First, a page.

New crackdown on smoking

New crackdown on smoking

People will not be allowed to smoke in cars with other passengers and restaurants will no longer be able to reserve space for smokers, according to a new Bill.

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The long-promised Control of Tobacco Products and Electronic Delivery Systems Bill was finally published last week for public comment.

The Bill outlaws smoking in all public and workplace “enclosed spaces” including corridors and stairways, smoking in private cars transporting children and homes where childcare and tutoring take place.

The Bill describes nicotine as “highly addictive and toxic” and gives the Minister of Health the power to ban outdoor smoking when it poses a  health or fire risk.

Examples of graphic health warnings from other countries. Pic: Campaign for Tobacco Free Kids

In addition, the Bill proposes that cigarettes are sold in plain packaging and that the health warnings on packs contain pictures of what smoking can do to the human body, known as “graphic warning”.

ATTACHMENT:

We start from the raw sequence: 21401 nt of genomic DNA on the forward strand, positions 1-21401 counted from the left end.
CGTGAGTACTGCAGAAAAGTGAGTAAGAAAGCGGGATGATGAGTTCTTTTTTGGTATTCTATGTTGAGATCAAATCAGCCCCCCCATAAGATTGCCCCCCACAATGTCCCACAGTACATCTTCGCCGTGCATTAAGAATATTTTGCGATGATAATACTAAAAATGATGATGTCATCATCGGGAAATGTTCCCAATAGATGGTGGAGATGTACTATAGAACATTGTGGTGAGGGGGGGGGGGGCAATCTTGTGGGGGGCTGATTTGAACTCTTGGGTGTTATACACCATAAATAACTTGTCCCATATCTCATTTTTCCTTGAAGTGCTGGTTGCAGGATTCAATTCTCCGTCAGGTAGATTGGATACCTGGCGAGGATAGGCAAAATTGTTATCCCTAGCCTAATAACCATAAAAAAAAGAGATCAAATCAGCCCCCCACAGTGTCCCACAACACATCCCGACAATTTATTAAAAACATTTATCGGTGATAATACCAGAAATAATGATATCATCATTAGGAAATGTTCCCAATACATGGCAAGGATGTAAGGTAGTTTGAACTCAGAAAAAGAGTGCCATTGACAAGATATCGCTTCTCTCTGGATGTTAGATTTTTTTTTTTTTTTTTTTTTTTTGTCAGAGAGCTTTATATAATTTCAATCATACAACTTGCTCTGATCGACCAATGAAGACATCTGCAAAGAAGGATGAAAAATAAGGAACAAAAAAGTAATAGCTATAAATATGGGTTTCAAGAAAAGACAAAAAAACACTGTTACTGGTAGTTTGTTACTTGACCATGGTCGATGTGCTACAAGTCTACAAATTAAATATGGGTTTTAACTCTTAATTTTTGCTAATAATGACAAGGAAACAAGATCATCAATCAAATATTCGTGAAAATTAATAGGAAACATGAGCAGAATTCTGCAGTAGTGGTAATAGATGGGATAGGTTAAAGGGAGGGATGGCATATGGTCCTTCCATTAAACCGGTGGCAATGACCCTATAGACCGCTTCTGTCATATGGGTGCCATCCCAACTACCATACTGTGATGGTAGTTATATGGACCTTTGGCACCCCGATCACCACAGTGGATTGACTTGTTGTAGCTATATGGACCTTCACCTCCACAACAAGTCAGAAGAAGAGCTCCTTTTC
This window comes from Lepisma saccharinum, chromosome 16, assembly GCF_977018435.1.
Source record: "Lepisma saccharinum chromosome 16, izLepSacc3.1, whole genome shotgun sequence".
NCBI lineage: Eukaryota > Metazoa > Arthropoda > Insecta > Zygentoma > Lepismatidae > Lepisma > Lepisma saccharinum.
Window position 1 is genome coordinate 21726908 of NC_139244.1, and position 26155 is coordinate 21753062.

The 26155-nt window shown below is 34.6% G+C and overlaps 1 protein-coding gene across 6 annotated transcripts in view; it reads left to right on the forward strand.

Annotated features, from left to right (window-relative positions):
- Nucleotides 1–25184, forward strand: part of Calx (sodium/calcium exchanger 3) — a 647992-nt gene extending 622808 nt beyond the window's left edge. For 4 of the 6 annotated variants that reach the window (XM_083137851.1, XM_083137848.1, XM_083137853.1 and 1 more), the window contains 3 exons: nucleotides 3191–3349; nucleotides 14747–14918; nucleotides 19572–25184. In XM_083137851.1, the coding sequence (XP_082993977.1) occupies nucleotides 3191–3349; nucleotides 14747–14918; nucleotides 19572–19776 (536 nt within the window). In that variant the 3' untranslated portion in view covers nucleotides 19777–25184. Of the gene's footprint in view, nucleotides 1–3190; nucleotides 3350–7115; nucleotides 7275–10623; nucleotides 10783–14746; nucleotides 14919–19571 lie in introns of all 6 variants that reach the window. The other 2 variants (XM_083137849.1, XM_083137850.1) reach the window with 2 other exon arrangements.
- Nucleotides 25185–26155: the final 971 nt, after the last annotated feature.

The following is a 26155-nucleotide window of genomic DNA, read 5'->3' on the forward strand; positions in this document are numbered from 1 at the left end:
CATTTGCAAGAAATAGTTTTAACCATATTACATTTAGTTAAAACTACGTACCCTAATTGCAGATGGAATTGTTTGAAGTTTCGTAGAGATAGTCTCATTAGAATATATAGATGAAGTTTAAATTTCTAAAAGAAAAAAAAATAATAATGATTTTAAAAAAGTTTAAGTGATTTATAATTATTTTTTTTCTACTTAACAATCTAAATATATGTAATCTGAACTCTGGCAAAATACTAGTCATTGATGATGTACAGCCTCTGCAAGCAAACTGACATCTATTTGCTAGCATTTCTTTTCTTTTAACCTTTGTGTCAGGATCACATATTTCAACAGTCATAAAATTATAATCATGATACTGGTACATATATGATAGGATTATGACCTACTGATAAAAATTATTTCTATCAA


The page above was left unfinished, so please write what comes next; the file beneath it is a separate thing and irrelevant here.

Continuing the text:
E-cigarettes targetted

The Bill also aims to control “electronic delivery systems” – including vapour-releasing electronic cigarettes, hubbly bubbly pipes and heat-not-burn devices that heat tobacco.

Savera Kalideen, executive director of the National Council Against Smoking, welcomed the Bill, saying it that was “a very strong public statement”.

“There has been a slight increase in smoking and the Bill will help to stem this increase, particularly among young people and young women,” said Kalideen.

“There are a lot of misconceptions about e-cigarettes, which were not regulated by smoking laws because they don’t contain tobacco.”

Surveys estimate that between 18 and 22 percent of South Africans smoke – a significant decrease from 1992 when around 32 percent of people smoked.

The Bill will bring South Africa in line with the World Health Organisation’s Framework Convention on Tobacco Control.

The public has until 9 August to comment on the Bill and comments can be emailed to Health Department Chief Director for Non-Communicable Diseases Lynne Moeng-Mahlangu at [email protected]